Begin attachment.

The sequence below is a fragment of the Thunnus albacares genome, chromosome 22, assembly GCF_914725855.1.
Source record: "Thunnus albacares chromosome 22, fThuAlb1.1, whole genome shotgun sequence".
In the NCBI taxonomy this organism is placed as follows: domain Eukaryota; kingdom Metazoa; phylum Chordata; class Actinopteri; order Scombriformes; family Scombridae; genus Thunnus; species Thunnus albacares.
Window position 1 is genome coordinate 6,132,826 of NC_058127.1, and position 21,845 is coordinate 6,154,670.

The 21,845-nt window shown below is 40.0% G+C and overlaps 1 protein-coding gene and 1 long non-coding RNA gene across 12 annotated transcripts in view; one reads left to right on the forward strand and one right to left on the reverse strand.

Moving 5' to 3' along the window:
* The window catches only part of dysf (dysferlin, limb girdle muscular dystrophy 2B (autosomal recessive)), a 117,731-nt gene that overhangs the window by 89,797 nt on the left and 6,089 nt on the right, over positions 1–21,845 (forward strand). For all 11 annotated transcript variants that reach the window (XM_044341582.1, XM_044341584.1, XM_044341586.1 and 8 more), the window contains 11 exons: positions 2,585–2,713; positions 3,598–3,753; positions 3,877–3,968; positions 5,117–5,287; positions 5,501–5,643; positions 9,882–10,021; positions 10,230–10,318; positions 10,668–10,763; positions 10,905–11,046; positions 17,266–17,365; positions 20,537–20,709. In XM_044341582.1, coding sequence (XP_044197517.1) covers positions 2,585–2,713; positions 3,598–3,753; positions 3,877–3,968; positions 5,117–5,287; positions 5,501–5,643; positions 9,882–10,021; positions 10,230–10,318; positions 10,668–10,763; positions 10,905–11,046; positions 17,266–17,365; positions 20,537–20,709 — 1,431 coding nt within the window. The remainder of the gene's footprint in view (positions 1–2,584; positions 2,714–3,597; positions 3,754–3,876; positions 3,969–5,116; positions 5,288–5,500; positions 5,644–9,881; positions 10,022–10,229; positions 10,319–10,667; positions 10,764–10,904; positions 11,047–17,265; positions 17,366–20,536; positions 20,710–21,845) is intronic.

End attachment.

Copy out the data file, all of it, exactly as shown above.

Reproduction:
The sequence below is a fragment of the Thunnus albacares genome, chromosome 22, assembly GCF_914725855.1.
Source record: "Thunnus albacares chromosome 22, fThuAlb1.1, whole genome shotgun sequence".
In the NCBI taxonomy this organism is placed as follows: domain Eukaryota; kingdom Metazoa; phylum Chordata; class Actinopteri; order Scombriformes; family Scombridae; genus Thunnus; species Thunnus albacares.
Window position 1 is genome coordinate 6,132,826 of NC_058127.1, and position 21,845 is coordinate 6,154,670.

The 21,845-nt window shown below is 40.0% G+C and overlaps 1 protein-coding gene and 1 long non-coding RNA gene across 12 annotated transcripts in view; one reads left to right on the forward strand and one right to left on the reverse strand.

Moving 5' to 3' along the window:
* The window catches only part of dysf (dysferlin, limb girdle muscular dystrophy 2B (autosomal recessive)), a 117,731-nt gene that overhangs the window by 89,797 nt on the left and 6,089 nt on the right, over positions 1–21,845 (forward strand). For all 11 annotated transcript variants that reach the window (XM_044341582.1, XM_044341584.1, XM_044341586.1 and 8 more), the window contains 11 exons: positions 2,585–2,713; positions 3,598–3,753; positions 3,877–3,968; positions 5,117–5,287; positions 5,501–5,643; positions 9,882–10,021; positions 10,230–10,318; positions 10,668–10,763; positions 10,905–11,046; positions 17,266–17,365; positions 20,537–20,709. In XM_044341582.1, coding sequence (XP_044197517.1) covers positions 2,585–2,713; positions 3,598–3,753; positions 3,877–3,968; positions 5,117–5,287; positions 5,501–5,643; positions 9,882–10,021; positions 10,230–10,318; positions 10,668–10,763; positions 10,905–11,046; positions 17,266–17,365; positions 20,537–20,709 — 1,431 coding nt within the window. The remainder of the gene's footprint in view (positions 1–2,584; positions 2,714–3,597; positions 3,754–3,876; positions 3,969–5,116; positions 5,288–5,500; positions 5,644–9,881; positions 10,022–10,229; positions 10,319–10,667; positions 10,764–10,904; positions 11,047–17,265; positions 17,366–20,536; positions 20,710–21,845) is intronic.